ASCO 2017: Whole exome sequencing of circulating tumor DNA (ctDNA) in patients with neuroendocrine prostate cancer informs tumor heterogeneity

Chicago, IL (UroToday.com) The authors of this study previously published a manuscript identifying the divergent clonal evolution of castration-resistant prostate cancer (CRPC) to a neuroendocrine prostate cancer histology (NEPC).1 NEPC represent a histologic subtype of prostate cancer that demonstrate low to absent AR expression and often have neuroendocrine features, and thus have low PSA production. Progression to NEPC histology may represent a mechanism of resistance.

In their original paper, the authors analyzed whole-exome sequencing (WES) data of metastatic biopsies, and observed significant genomic overlap between CRPC tumors that were histologically characterized as prostate adenocarcinomas (CRPC-Adeno) and neuroendocrine prostate cancer (CRPC-NE). Subsequent analysis of biopsy samples from the same individuals over time led to identification of divergent clonal evolution.

Based on this original study, the authors aimed to develop a non-invasive tool to assess progression to a NEPC phenotype, as it may be an indicator of potential progression. In this study, they did whole-exome sequencing of matched ctDNA, germline DNA, and metastatic biopsies from patients with CRPC-Adeno histology and NEPC histology. They then calculated the fraction of tumor DNA and clonality of genomic lesions. They enrolled 64 patients with CRPC prospectively and followed them over time.

The concordance of overall fraction of mutations shared between plasma and metastases tumor DNA was approximately 80%. On initial assessment comparing the three samples from patients, the similarity of copy number alterations between tumor tissue and ctDNA was higher in NEPC cohort compared to patients CRPC-Adeno (p = 0.0001) suggesting less heterogeneity in NEPC. There was enrichment of RB1 and TP53 loss in NEPC ctDNA and AR gains in CRPC-Adeno.

They then looked at a single patient over time - CRPC-Adeno in a lymph node, CRPC-Adeno in a bone metastasis, and NEPC in a liver metastasis. The baseline ctDNA profile (at time of CRPC-Adeno) displayed genomic features most similar to the NEPC liver biopsy, suggesting that the genomic predisposition for NEPC existed well before phenotypic expression.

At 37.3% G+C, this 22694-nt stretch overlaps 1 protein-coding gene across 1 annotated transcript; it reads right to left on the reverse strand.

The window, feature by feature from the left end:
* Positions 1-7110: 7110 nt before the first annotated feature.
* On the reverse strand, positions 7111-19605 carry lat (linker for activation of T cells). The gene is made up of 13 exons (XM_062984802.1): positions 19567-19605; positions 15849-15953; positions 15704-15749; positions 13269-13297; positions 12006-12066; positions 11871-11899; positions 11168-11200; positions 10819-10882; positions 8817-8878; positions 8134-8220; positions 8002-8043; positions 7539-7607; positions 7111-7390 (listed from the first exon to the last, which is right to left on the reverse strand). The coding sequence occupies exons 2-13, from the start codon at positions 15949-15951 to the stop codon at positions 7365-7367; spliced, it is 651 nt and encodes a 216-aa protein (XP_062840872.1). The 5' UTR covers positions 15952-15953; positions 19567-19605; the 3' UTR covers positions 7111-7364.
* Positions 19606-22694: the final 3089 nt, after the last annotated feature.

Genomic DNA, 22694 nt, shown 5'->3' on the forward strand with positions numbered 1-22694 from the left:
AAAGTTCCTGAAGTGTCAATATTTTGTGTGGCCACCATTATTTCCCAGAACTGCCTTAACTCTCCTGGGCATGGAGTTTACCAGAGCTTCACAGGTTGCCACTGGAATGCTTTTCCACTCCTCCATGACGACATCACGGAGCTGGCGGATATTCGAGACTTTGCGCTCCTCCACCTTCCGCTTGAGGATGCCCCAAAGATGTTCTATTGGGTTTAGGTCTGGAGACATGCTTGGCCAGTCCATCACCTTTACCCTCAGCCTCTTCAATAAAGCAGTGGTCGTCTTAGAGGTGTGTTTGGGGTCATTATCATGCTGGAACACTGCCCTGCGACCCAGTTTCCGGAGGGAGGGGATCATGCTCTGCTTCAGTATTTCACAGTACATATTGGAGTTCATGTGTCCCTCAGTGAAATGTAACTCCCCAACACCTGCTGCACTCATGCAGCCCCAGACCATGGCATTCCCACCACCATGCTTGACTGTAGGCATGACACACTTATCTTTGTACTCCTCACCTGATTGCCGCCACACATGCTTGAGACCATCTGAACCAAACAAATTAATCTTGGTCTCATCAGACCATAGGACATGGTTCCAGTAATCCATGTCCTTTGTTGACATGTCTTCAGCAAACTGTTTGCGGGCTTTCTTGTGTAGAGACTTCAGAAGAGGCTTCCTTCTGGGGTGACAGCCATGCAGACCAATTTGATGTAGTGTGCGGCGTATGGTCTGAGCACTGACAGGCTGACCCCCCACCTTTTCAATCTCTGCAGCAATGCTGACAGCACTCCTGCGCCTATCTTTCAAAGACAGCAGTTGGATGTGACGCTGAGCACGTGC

In another patient, they compared the ctDNA with 6 sites of NEPC metastases; the relative contribution of tumor alterations in ctDNA was highest for the liver metastasis (similarity 0.59) versus other sites. This suggests differential contribution of metastatic sites in the circulation. Hence the site of tumor biopsy can affect the results obtained.

Importantly, this is the first study to show that whole exome sequencing of ctDNA is feasible in CRPC. It can be used to better understand intratumoral heterogeneity, particularly in patients with multiple sites of disease. ctDNA may also help potential identify patients with predisposition towards NEPC transformation before clinical progression.

These results are quite promising and we look forward to more of their work.

Presented By: Himisha Beltran, MD, Weill Cornell Medical College, New York, NY

Co-Author(s): Alessandro Romanel, Nicola Casiraghi, Michael Sigouros, Matteo Benelli, Jenny Xiang, Francesca Demichelis

Institution(s): University of Trento, Trento, Italy; Centre for Integrative Biology, University of Trento, Trento, Italy

Written By: Thenappan Chandrasekar, MD, Clinical Fellow, University of Toronto
Twitter: @tchandra_uromd

at the 2017 ASCO Annual Meeting - June 2 - 6, 2017 - Chicago, Illinois, USA

REFERENCES:
1. Beltran H, Prandi D, Mosquera JM, Benelli M, Puca L, Cyrta J, Marotz C, Giannopoulou E, Chakravarthi BV, Varambally S, Tomlins SA, Nanus DM, Tagawa ST, Van Allen EM, Elemento O, Sboner A, Garraway LA, Rubin MA, Demichelis F. Divergent clonal evolution of castration-resistant neuroendocrine prostate cancer. Nat Med. 2016 Mar;22(3):298-305. doi: 10.1038/nm.4045. Epub 2016 Feb 8.
E-Newsletters

Newsletter subscription

Free Daily and Weekly newsletters offered by content of interest

The fields of GU Oncology and Urology are rapidly advancing. Sign up today for articles, videos, conference highlights and abstracts from peer-review publications by disease and condition delivered to your inbox and read on the go.

Subscribe